Director Greta Gerwig’s eagerly anticipated new adaptation of American literary landmark Little Women (PG, pictured) and additional Christmas week screenings of Downton Abbey (PG) are among the seasonal cinema highlights at Lighthouse, Poole’s centre for the arts.

With a cast that reunites Saoirse Ronan and Timothée Chalamet with the director of the acclaimed Lady Bird and also features Emma Watson, Laura Dern and Meryl Streep as Aunt March, Gerwig’s version is the eighth film of Louisa May Alcott’s coming-of-age novel and is almost certain to be acclaimed an instant classic.

As is the runaway box office hit of the year Downton Abbey with public demand to revel in the upstairs/downstairs goings-on in the Crawley household showing little sign of abating.

In a typically wide-ranging cinema programme there are the first local screenings of Sundance hit Judy and Punch (15), a live action reinterpretation that turns the traditional puppet show on its head leading to a fierce, darkly comic female-led revenge story; and the only local showing of veteran journalist and campaigner John Pilger’s urgent new film, The Dirty War on the NHS (cert tbc), in which he investigates his view that one of the last bastions of true public service is being dismantled by stealth.

Other documentaries include the long-suppressed Yves St Laurent: The Last Collections (PG), an acerbic, sometimes shocking fly-on-the-wall piece commissioned by the legendary designer’s partner that was filmed 20 years ago but has been unseen since 2007.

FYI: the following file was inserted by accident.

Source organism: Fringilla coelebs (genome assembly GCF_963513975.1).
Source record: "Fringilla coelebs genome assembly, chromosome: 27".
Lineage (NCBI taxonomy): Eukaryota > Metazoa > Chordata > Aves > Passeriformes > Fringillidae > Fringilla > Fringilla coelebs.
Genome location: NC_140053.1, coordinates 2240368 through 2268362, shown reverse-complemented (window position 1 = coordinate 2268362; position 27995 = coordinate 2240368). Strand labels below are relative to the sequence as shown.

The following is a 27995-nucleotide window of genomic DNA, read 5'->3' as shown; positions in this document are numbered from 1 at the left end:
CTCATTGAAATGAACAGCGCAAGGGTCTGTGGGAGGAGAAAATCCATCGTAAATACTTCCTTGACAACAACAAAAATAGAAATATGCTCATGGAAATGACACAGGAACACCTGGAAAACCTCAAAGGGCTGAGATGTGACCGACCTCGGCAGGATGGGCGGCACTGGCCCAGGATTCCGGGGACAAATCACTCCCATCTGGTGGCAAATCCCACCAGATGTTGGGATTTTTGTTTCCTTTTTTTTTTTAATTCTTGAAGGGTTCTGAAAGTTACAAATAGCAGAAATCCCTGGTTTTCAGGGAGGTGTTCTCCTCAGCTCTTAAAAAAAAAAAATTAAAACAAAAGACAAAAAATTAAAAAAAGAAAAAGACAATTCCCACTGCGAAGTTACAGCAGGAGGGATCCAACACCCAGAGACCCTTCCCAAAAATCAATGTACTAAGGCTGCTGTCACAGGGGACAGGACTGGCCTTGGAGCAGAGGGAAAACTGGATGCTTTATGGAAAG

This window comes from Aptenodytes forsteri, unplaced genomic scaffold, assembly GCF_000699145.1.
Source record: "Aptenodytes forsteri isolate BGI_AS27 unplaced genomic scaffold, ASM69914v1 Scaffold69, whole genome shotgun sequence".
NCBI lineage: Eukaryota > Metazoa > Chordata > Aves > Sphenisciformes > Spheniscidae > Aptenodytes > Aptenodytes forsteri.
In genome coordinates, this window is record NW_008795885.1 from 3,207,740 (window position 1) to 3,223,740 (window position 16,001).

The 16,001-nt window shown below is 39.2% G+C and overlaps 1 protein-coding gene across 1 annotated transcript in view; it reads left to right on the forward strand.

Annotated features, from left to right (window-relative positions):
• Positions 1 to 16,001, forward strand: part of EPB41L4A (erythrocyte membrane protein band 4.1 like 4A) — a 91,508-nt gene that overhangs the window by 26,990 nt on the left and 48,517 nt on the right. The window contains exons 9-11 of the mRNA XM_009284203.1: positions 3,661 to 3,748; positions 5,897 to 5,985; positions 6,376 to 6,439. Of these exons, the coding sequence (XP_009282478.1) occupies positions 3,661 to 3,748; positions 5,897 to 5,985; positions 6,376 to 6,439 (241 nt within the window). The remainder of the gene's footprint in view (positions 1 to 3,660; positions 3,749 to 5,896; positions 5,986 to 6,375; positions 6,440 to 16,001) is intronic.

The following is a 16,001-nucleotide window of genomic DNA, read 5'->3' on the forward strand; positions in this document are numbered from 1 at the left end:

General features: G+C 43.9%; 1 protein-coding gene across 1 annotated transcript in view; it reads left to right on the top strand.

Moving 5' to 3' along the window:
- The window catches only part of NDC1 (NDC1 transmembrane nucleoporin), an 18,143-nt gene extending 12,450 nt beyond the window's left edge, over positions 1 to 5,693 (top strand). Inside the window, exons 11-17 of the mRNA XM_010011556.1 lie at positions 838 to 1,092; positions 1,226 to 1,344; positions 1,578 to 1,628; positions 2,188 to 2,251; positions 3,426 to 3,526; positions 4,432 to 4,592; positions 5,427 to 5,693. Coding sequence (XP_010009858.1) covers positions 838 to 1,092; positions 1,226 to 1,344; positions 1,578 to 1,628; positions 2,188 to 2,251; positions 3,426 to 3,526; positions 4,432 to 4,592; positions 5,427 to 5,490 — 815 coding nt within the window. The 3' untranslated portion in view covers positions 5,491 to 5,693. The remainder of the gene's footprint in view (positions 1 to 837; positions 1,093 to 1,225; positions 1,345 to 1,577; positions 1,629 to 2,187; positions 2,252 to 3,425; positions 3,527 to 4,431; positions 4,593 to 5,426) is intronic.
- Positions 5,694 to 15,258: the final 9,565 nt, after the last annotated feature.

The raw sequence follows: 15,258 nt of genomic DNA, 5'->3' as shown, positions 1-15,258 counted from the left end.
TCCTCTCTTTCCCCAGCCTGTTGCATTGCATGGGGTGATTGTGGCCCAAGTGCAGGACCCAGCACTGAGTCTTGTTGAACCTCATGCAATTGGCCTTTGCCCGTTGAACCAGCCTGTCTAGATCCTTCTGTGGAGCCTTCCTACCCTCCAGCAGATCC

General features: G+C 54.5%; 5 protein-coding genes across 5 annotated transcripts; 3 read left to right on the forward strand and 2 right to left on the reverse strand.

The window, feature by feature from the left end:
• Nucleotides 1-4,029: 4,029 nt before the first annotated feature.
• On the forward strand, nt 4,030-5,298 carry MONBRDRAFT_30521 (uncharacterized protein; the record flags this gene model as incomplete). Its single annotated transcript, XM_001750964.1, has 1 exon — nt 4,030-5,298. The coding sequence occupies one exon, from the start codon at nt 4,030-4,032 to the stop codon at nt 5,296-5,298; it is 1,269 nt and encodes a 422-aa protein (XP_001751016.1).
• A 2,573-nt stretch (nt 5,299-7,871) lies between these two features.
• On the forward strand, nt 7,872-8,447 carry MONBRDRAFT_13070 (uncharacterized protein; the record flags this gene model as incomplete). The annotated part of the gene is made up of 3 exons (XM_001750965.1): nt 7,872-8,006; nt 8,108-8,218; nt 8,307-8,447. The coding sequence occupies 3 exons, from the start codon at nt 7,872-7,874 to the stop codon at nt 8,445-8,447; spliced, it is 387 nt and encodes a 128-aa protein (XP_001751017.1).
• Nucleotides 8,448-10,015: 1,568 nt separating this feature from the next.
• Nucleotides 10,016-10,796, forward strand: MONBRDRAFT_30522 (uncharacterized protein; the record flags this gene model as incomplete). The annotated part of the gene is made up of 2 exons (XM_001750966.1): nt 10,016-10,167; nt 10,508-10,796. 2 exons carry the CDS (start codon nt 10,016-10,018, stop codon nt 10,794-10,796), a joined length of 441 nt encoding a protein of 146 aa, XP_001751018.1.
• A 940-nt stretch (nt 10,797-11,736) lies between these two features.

The cinema also hosts a series of classic Christmas films featuring White Christmas (U), It’s a Wonderful Life (U), Elf (PG) and Die Hard (15), as well as Emma Thompson’s seasonal rom-com Last Christmas (12A) and the sequel Frozen 2 (PG).

Further highlights include Knives Out (12A), the murder mystery starring Daniel Craig, Chris Evans and Jamie Lee Curtis, and Le Mans ’66 (12A) that teams Matt Damon and Christian Bale as visionary Ford car designer Carroll Shelby and British driver Ken Miles who took on the might of Ferrari at the 1966 24 Hours of Le Mans.

Widely acclaimed French romantic comedy La Belle Epoque (15) casts Daniel Auteuil as a disillusioned man in his sixties who stages a re-enactment of the moment he met his wife in the hope of rekindling their passion; while The Good Liar (15) reunites Gods and Monsters director Bill Condon with Ian McKellen as a career con man who grows to care about his latest mark (Helen Mirren).

Lighthouse benefactor Ian McKellen also appears in a stellar cast with Judi Dench, James Corden, Idris Elba and Taylor Swift in director Tom Hooper’s ambitious, CGI-enhanced staging of Andrew Lloyd Webber’s Cats (cert tbc).

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Published 26 November 2019